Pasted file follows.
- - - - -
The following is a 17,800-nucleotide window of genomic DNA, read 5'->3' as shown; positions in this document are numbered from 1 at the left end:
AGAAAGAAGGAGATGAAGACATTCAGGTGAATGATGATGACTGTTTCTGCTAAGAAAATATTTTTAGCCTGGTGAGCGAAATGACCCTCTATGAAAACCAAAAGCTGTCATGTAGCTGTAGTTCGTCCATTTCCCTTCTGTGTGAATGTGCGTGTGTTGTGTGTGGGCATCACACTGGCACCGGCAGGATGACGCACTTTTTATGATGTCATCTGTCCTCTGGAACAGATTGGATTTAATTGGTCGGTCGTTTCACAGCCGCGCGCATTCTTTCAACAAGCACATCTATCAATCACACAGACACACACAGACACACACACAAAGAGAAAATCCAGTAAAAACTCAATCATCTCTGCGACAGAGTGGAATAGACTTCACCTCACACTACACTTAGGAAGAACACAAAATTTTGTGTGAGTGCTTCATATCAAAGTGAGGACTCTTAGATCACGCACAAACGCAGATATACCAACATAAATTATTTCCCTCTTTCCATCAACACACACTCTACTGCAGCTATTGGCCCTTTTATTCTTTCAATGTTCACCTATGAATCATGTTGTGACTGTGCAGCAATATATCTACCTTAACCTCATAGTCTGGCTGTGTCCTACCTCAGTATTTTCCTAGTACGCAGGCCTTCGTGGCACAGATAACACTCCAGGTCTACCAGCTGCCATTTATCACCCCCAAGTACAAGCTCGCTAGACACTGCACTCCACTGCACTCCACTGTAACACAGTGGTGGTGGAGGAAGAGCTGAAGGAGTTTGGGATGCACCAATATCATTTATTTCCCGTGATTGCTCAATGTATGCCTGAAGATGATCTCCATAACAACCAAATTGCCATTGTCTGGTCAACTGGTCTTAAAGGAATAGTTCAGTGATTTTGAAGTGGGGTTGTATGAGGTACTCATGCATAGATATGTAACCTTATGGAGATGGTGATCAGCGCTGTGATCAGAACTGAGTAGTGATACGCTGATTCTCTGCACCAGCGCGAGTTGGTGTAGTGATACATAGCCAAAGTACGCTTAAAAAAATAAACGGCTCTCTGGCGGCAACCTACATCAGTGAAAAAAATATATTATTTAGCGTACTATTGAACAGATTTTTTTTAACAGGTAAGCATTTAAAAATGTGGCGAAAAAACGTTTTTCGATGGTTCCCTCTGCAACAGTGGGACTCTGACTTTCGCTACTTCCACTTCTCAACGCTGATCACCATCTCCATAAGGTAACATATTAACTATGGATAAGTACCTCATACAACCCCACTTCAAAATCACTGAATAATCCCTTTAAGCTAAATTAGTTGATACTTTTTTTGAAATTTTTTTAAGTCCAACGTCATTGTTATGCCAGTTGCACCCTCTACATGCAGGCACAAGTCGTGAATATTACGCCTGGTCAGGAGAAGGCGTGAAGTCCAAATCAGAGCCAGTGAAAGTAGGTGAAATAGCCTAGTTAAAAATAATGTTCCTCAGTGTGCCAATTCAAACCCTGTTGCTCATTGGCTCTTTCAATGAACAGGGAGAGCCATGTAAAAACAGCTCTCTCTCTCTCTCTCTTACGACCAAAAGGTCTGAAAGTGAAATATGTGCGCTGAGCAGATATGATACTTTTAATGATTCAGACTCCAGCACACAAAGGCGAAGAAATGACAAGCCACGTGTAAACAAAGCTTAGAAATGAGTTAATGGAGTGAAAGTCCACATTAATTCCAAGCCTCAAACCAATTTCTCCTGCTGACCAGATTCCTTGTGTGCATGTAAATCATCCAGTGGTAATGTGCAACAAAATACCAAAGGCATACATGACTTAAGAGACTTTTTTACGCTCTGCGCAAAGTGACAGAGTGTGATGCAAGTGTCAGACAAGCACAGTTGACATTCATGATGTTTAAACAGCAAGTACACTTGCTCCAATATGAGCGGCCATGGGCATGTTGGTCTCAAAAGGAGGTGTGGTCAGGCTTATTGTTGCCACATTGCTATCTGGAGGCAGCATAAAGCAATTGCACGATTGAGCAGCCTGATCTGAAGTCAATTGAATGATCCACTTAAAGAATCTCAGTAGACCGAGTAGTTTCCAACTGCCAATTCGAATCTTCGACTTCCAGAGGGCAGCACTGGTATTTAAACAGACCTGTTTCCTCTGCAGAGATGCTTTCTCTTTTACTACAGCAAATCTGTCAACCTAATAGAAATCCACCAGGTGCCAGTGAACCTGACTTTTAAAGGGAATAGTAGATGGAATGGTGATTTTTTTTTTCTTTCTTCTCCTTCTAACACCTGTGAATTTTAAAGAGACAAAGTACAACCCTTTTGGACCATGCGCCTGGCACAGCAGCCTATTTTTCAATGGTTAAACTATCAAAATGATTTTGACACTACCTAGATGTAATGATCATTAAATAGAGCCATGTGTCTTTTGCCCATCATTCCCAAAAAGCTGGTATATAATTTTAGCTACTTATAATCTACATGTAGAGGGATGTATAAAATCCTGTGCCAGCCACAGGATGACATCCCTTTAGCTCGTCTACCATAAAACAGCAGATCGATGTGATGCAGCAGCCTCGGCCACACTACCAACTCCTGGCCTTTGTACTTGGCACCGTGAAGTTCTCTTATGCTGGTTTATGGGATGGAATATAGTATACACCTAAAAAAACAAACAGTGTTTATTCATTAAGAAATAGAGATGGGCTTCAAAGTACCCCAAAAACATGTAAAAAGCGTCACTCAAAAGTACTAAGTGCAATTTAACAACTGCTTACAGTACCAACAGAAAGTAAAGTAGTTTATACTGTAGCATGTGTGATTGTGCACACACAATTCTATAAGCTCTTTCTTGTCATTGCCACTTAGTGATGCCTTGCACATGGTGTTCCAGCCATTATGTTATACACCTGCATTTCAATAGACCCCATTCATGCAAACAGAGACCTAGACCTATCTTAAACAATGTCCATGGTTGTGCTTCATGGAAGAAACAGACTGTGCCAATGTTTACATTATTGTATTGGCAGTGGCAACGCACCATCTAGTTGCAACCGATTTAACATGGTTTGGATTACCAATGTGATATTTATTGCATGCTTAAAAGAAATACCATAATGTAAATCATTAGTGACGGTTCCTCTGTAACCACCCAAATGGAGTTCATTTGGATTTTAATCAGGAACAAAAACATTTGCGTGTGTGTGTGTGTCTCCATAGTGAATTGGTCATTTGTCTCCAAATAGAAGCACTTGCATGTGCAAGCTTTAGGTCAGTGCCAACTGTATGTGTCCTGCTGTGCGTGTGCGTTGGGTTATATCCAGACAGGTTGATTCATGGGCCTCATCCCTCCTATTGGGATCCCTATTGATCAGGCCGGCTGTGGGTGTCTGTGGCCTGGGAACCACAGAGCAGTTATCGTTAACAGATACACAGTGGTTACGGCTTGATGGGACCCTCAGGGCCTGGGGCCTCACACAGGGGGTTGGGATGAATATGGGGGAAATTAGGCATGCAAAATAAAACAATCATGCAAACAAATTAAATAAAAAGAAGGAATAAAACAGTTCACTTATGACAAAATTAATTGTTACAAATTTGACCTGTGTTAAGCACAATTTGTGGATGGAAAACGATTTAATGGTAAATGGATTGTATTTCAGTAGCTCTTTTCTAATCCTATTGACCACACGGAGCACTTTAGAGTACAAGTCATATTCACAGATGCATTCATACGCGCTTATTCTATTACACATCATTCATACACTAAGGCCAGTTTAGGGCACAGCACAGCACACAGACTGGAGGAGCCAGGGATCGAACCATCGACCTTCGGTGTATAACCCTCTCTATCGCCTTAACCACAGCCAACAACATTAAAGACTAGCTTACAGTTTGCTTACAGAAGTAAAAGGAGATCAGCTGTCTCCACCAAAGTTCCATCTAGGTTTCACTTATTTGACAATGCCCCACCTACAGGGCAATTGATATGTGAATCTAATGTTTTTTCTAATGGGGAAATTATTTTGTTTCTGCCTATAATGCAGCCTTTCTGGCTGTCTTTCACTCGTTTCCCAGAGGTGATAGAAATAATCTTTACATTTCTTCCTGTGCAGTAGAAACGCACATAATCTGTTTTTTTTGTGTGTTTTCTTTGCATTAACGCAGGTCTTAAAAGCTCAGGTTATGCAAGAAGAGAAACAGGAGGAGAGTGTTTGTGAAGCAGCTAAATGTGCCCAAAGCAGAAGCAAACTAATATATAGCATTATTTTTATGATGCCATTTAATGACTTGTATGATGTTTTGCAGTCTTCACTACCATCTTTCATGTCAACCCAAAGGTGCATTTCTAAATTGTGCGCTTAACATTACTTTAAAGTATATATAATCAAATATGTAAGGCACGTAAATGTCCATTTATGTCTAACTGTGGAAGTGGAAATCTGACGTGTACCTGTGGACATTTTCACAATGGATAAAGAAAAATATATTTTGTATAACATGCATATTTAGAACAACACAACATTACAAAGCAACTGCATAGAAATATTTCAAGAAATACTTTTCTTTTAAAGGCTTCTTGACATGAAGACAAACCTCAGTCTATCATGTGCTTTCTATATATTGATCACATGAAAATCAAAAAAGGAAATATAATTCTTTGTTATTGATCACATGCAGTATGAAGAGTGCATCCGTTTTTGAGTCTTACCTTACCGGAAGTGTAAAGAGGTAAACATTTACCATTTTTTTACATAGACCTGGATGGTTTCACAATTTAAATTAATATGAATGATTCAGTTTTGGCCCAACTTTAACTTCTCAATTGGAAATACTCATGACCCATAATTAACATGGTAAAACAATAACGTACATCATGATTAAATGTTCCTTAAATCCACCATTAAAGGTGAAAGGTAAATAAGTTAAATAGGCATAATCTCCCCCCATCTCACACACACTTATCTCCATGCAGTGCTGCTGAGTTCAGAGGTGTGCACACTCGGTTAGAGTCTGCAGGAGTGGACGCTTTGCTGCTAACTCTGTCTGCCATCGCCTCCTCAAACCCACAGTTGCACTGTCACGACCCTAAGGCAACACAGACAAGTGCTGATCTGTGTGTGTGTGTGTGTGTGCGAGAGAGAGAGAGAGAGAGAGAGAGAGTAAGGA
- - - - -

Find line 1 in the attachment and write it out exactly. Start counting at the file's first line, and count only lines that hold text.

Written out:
The following is a 17,800-nucleotide window of genomic DNA, read 5'->3' as shown; positions in this document are numbered from 1 at the left end: